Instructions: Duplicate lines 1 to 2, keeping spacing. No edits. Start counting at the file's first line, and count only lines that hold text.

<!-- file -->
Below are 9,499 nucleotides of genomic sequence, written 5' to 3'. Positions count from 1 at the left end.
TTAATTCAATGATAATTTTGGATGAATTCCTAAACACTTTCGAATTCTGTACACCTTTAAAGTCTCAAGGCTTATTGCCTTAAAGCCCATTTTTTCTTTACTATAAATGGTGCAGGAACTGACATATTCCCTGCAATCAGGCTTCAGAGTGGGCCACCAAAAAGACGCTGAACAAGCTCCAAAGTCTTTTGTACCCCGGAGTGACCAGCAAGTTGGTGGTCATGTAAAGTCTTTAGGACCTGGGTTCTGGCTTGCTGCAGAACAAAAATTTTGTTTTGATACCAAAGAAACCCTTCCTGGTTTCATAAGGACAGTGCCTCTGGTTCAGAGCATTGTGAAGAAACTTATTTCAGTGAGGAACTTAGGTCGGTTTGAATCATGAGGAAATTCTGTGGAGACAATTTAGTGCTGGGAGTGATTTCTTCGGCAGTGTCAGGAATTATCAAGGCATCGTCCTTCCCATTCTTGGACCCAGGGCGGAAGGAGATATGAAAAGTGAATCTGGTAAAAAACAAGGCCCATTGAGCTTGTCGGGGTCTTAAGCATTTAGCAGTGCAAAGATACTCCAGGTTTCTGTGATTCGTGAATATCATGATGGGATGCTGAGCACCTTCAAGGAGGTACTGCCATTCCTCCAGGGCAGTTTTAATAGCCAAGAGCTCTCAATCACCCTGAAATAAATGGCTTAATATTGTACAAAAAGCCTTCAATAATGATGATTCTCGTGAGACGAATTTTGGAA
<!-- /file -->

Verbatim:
Below are 9,499 nucleotides of genomic sequence, written 5' to 3'. Positions count from 1 at the left end.
TTAATTCAATGATAATTTTGGATGAATTCCTAAACACTTTCGAATTCTGTACACCTTTAAAGTCTCAAGGCTTATTGCCTTAAAGCCCATTTTTTCTTTACTATAAATGGTGCAGGAACTGACATATTCCCTGCAATCAGGCTTCAGAGTGGGCCACCAAAAAGACGCTGAACAAGCTCCAAAGTCTTTTGTACCCCGGAGTGACCAGCAAGTTGGTGGTCATGTAAAGTCTTTAGGACCTGGGTTCTGGCTTGCTGCAGAACAAAAATTTTGTTTTGATACCAAAGAAACCCTTCCTGGTTTCATAAGGACAGTGCCTCTGGTTCAGAGCATTGTGAAGAAACTTATTTCAGTGAGGAACTTAGGTCGGTTTGAATCATGAGGAAATTCTGTGGAGACAATTTAGTGCTGGGAGTGATTTCTTCGGCAGTGTCAGGAATTATCAAGGCATCGTCCTTCCCATTCTTGGACCCAGGGCGGAAGGAGATATGAAAAGTGAATCTGGTAAAAAACAAGGCCCATTGAGCTTGTCGGGGTCTTAAGCATTTAGCAGTGCAAAGATACTCCAGGTTTCTGTGATTCGTGAATATCATGATGGGATGCTGAGCACCTTCAAGGAGGTACTGCCATTCCTCCAGGGCAGTTTTAATAGCCAAGAGCTCTCAATCACCCTGAAATAAATGGCTTAATATTGTACAAAAAGCCTTCAATAATGATGATTCTCGTGAGACGAATTTTGGAA